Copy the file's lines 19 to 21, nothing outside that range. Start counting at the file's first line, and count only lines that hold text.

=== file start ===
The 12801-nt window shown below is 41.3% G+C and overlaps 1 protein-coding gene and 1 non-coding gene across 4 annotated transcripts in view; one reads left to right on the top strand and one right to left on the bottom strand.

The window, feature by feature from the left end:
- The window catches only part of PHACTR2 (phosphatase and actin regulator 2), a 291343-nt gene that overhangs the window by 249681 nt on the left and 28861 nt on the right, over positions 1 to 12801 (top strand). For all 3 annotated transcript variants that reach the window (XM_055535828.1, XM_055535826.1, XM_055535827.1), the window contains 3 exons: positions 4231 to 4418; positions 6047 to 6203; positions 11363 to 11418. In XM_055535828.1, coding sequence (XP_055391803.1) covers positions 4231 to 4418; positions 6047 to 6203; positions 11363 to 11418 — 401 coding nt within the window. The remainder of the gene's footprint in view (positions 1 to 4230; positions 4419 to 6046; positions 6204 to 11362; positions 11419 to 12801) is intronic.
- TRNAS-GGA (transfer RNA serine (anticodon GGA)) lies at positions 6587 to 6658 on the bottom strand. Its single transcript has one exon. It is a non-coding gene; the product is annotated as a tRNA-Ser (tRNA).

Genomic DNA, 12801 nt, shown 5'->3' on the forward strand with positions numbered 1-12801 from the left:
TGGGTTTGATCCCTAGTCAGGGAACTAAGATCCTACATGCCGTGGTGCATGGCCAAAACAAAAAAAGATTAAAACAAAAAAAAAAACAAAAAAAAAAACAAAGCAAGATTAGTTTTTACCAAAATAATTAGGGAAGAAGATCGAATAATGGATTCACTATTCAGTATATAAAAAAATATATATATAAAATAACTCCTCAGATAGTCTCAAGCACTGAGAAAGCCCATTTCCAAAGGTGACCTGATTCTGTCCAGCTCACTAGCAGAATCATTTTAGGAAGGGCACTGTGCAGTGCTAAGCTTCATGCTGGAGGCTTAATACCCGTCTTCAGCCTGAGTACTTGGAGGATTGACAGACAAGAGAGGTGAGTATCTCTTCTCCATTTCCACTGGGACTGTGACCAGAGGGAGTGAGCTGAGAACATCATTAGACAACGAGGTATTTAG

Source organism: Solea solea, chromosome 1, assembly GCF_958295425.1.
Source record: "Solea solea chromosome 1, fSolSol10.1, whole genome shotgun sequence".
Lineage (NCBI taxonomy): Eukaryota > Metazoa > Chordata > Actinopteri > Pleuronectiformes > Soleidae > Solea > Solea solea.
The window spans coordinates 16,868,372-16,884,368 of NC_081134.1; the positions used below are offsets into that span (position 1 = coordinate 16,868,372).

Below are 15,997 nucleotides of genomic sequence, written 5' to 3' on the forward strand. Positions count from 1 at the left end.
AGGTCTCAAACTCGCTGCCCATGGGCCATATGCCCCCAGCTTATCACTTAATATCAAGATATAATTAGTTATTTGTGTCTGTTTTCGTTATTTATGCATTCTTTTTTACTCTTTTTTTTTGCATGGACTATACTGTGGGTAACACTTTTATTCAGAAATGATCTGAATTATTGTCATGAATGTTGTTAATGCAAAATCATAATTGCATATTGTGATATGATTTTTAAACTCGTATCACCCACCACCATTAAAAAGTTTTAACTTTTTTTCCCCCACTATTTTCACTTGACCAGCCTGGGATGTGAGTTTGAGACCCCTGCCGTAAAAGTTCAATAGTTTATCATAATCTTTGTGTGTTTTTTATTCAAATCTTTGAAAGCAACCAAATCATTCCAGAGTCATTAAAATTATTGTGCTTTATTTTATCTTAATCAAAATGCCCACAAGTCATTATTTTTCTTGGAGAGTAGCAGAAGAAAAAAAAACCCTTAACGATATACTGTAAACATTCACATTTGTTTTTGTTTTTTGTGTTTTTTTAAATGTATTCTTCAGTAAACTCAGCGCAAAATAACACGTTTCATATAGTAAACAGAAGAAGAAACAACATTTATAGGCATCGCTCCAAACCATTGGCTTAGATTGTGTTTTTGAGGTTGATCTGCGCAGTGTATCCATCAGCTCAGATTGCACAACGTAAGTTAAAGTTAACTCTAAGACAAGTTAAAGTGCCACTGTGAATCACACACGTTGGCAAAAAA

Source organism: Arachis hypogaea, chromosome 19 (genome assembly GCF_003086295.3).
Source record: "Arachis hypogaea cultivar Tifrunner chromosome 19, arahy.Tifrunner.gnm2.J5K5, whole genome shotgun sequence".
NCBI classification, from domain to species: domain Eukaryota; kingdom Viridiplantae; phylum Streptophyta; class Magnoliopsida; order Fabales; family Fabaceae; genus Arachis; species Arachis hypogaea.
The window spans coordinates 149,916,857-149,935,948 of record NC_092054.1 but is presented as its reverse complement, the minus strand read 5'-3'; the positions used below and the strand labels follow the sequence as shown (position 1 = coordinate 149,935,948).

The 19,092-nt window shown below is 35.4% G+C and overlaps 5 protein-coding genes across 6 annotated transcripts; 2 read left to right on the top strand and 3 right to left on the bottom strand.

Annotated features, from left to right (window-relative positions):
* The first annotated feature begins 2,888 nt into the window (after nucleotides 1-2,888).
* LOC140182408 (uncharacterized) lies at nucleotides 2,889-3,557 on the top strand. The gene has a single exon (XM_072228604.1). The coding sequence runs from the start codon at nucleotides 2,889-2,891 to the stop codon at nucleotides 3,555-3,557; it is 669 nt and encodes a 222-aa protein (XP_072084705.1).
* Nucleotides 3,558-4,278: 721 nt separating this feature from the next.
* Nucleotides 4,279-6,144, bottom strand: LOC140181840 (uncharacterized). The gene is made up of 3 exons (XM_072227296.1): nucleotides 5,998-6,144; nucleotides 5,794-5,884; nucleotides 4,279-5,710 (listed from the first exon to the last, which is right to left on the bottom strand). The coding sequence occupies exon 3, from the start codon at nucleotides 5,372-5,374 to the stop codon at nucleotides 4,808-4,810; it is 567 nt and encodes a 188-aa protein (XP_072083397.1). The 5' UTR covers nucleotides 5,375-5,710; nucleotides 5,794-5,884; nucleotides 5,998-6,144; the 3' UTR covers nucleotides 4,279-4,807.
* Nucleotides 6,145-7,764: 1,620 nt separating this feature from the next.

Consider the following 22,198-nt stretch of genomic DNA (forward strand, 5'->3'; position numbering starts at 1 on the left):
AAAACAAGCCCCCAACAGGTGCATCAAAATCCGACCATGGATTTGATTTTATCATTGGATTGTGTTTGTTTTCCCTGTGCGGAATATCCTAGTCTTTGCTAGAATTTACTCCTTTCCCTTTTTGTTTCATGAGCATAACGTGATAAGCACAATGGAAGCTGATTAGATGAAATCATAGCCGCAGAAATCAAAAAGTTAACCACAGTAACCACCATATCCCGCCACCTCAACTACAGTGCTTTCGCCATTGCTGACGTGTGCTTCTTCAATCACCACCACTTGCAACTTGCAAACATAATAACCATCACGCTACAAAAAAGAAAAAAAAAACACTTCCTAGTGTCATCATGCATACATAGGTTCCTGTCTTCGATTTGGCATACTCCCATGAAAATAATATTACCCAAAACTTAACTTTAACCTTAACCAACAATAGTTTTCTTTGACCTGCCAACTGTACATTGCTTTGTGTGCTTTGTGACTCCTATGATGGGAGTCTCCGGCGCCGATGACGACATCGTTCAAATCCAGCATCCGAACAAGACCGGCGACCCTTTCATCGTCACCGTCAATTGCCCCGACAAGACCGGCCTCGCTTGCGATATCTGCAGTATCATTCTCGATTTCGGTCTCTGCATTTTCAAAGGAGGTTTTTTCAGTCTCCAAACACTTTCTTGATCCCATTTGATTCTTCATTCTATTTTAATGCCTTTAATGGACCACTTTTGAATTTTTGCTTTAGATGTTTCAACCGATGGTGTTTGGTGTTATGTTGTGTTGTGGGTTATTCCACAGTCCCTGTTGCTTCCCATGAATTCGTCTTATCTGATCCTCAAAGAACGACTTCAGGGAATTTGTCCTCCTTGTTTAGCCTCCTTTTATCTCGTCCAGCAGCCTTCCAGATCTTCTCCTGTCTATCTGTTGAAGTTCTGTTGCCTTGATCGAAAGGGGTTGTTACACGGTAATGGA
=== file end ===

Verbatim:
* The first annotated feature begins 2,888 nt into the window (after nucleotides 1-2,888).
* LOC140182408 (uncharacterized) lies at nucleotides 2,889-3,557 on the top strand. The gene has a single exon (XM_072228604.1). The coding sequence runs from the start codon at nucleotides 2,889-2,891 to the stop codon at nucleotides 3,555-3,557; it is 669 nt and encodes a 222-aa protein (XP_072084705.1).
* Nucleotides 3,558-4,278: 721 nt separating this feature from the next.